Recent Trends in Global Protectionism and Implications for Korea's Trade Policy and Strategy

World Economy Update Vol. 2, No. 3

13 Pages Posted: 4 Sep 2013 Last revised: 11 Oct 2013

See all articles by Chul Chung

Chul Chung

Korea Institute for International Economic Policy

Jeong-Gon Kim

Korea Institute for International Economic Policy

June Dong Kim

Korea Institute for International Economic Policy

Kyeong Lee

Korea Institute for International Economic Policy

Jumi Lee

Korea Institute for International Economic Policy

Jonghyuk Kim

Korea Institute for International Economic Policy

Cheol-Won Lee

Korea Institute for International Economic Policy

Eunji Kim

Korea Institute for International Economic Policy

Furong Jin

Korea Institute for International Economic Policy

Young Chul Song

Korea Institute for International Economic Policy

Ki-Su Kwon

Korea Institute for International Economic Policy

Jiyoung Min

Korea Institute for International Economic Policy

Taeyoon Kim

Korea Institute for International Economic Policy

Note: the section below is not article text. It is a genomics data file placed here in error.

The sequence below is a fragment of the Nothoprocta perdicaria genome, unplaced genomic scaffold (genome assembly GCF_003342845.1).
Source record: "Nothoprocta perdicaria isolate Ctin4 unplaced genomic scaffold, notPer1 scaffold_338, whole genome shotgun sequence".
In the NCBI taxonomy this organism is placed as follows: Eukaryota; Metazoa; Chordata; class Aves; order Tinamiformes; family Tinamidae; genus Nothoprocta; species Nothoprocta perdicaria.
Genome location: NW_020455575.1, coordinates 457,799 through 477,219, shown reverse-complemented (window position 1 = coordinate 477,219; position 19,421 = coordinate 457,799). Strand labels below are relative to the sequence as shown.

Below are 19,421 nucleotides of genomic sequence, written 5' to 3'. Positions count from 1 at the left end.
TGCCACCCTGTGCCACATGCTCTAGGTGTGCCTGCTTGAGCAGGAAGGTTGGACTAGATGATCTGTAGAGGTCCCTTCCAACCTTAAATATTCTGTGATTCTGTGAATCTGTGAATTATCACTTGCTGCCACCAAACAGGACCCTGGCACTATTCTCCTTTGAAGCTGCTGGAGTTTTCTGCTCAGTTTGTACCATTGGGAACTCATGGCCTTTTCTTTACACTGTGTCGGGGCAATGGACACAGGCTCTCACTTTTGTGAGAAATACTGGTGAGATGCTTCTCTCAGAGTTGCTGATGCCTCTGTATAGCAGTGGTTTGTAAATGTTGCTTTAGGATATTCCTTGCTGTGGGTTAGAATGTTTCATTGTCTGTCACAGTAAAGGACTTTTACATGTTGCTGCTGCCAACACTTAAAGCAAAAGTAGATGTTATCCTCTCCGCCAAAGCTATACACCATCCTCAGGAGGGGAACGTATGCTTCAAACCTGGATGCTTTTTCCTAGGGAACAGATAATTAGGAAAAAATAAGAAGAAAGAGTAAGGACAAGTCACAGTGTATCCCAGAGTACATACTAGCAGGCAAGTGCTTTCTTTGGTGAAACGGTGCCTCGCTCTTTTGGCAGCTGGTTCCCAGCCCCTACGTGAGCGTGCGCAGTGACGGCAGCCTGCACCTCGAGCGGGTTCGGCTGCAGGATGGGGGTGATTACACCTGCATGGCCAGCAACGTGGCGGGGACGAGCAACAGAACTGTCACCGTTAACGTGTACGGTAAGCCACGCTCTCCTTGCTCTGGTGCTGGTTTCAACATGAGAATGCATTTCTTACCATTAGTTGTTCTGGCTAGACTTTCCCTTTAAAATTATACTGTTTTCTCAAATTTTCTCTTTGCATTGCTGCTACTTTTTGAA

Yoomi Kim

Korea Institute for International Economic Policy

Mingeum Shin

Korea Institute for International Economic Policy

Jae-Ho Lee

Korea Institute for International Economic Policy

Date Written: November 8, 2012

Abstract

The global economic recession, which was prompted by the global financial crisis and is still being dragged by the Euro zone’s fiscal turmoil, is projected to continue for a longer period than expected. As the world economy is languishing, many countries are resorting to protectionist measures. The growing concern is that the more recent wave of trade restrictions is no longer a temporary response to the crisis, but rather becoming a long-term strategy for countries to develop their industries into major growth engines by shielding them from external competition.

- Over the past seven months, a total of 182 cases of trade restrictions have been taken across the globe, adversely affecting 0.9 percent of world imports.

It is not only the number of traditional trade remedies such as anti-dumping and safeguards that is growing, but potential import restrictions such as measures in the form of technology standards and customs clearance are also increasingly targeting Korean products. Further, more patent lawsuits are being filed against Korean companies in the global market.

- Both advanced countries and developing countries including BRICs have been adopting new measures restricting trade.